Judgment’s soundtrack is nothing short of awesome. There are a small number of new tunes for the various menus and the main theme, which rocks and is constantly stuck in my head. Everything else is a pumped up, orchestral and electric rendition of a classic Castlevania track. They work perfectly with the arenas, which have been designed to suit them. Facing off against pirate Grant Danasty in a room with meshing clockwork with the clock tower music from Castlevania III in the background will thrill series loyalists like me. It helps you get past the badly delivered dialog, and when Grant says something about the experience you shared in that old NES game, you’ll smile.

How’s the replay value?

Well, there are the fourteen characters to unlock, but if you look at the back of the box there are no surprises save for the very final battle in Story Mode that you can only fight to after unlocking everyone. Just about everything you do in the game unlocks stuff. Accessories, music for Gallery Mode, playable characters in Story Mode, just about anything. It’s fun to unlock things, but it makes you wonder just how much you have to play the game to unlock everything. There are many accessories to unlock so you can dress up your character, but they don’t seem to have any impact in battle outside of aesthetic. You can play it online, but that means you’ll have to connect to another person who’s bought this game, then they have to be playing it online. The media backlash over the announcement of the game, coupled with the rough early showing this past summer, have all but ensured the window for playing this online with strangers could be very small. In the end, whether this game has replay value will tie to whether any fighting game does: do you have someone who will sit down and play it with you? I do.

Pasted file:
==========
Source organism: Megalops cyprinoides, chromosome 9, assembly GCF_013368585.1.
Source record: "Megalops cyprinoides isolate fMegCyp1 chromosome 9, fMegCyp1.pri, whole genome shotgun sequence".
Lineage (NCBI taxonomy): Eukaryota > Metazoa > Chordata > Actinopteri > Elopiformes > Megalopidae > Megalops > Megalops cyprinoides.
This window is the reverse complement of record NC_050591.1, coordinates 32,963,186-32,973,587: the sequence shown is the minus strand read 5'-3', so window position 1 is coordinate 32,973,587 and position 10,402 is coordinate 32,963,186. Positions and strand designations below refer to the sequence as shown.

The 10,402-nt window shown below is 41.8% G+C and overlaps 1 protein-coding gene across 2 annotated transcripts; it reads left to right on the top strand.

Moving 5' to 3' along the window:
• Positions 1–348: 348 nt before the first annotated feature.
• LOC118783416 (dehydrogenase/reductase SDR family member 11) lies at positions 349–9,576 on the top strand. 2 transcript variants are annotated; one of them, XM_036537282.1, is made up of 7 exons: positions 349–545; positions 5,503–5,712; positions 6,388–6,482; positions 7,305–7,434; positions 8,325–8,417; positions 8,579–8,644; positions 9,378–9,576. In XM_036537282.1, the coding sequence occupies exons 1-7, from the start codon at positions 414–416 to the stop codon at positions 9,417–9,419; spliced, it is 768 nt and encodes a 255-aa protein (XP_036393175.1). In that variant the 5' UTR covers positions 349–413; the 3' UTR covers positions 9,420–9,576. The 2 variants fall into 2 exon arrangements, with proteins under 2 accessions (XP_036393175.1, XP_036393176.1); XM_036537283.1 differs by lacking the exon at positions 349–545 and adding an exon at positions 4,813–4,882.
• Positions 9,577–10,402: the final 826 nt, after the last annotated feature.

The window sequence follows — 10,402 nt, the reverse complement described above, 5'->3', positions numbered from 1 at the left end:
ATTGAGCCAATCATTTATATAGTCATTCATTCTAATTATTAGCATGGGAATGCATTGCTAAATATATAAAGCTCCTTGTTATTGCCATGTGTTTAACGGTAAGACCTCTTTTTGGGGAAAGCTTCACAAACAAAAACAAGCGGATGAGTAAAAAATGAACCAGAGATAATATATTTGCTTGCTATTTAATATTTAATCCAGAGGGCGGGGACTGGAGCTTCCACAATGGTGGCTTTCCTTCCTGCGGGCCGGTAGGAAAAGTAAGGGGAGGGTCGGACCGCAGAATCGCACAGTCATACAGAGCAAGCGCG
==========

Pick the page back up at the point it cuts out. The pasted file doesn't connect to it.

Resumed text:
Is it worth it?

Oh, absolutely, yes.

I remember getting the advice years ago regarding Metroid Prime Pinball that if you’re a fan of Metroid Prime, and you’re a fan of pinball, you’ll love the game. That was completely accurate for that game and the same goes for this one. If you enjoy playing fighting games like SoulCalibur and maybe even Smash Bros (as opposed to serious fighting games like Tekken) and you’re a fan of the Castlevania series, you owe it to yourself to at least try this game. Ignore your reservations, ignore your conviction that Castlevania shouldn’t be a fighting game, and enjoy the ridiculous amounts of nostalgia and logic-defying plot contrivances. Enjoy Maria saying, “they’re huge!” at Sypha Belnades’ breasts. Find a reason to try the game. I don’t guarantee you’ll love it, but it’s good enough where you should try it.

It’s not the best game ever made, or even the best fighter or the best Castlevania game, but I really enjoyed this series sidestep on more than a nostalgic level. Castlevania Judgment, despite its challenges before release, gets four Aeropausonauts out of five.